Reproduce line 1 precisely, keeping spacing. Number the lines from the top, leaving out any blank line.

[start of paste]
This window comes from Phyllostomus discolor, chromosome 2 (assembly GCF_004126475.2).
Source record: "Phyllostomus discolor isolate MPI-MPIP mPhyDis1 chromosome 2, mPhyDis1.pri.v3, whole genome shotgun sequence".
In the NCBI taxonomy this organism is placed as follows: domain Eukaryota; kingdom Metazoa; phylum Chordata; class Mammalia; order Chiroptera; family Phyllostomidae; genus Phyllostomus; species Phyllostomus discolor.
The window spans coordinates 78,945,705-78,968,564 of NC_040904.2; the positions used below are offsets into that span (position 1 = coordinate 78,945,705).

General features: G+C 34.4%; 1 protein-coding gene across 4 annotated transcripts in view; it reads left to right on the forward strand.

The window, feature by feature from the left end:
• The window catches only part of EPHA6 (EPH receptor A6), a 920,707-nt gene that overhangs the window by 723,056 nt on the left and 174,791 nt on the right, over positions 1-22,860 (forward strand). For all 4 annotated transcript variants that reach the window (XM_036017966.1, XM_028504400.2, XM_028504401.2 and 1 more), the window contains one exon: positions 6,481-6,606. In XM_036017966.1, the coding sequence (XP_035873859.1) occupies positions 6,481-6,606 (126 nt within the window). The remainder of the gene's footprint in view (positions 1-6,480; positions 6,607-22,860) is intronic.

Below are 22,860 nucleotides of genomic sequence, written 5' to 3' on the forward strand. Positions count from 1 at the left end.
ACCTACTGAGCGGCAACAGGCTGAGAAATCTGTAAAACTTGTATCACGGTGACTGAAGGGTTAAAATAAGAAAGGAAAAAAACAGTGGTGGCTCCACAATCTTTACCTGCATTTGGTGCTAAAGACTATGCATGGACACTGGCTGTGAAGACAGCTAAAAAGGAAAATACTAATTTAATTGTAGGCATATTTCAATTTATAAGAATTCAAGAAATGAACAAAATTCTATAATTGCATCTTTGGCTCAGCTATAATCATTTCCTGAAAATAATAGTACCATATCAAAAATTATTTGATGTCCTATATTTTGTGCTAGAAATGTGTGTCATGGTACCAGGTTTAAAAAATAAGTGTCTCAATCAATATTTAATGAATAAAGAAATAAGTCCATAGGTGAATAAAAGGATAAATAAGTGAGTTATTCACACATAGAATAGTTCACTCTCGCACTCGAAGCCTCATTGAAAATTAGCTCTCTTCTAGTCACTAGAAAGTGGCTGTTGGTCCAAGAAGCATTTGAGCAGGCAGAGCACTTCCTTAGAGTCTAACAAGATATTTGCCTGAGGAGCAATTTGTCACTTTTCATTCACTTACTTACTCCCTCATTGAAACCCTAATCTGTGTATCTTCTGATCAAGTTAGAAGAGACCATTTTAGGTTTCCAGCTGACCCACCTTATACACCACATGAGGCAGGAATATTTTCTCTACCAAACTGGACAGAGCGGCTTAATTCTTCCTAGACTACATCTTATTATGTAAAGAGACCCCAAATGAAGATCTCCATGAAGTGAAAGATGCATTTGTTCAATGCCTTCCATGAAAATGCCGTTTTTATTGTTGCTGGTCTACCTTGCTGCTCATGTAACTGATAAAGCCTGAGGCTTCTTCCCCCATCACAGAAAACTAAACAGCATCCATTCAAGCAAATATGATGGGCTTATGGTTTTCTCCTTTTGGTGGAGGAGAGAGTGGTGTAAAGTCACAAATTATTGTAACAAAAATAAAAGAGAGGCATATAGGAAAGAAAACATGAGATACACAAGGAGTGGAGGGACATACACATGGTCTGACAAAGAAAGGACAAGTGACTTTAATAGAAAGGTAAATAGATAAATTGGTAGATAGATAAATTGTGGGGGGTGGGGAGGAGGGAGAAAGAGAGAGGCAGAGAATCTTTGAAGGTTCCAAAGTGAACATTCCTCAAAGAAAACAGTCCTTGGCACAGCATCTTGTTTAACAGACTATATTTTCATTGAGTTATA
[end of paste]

This window comes from Phyllostomus discolor, chromosome 2 (assembly GCF_004126475.2).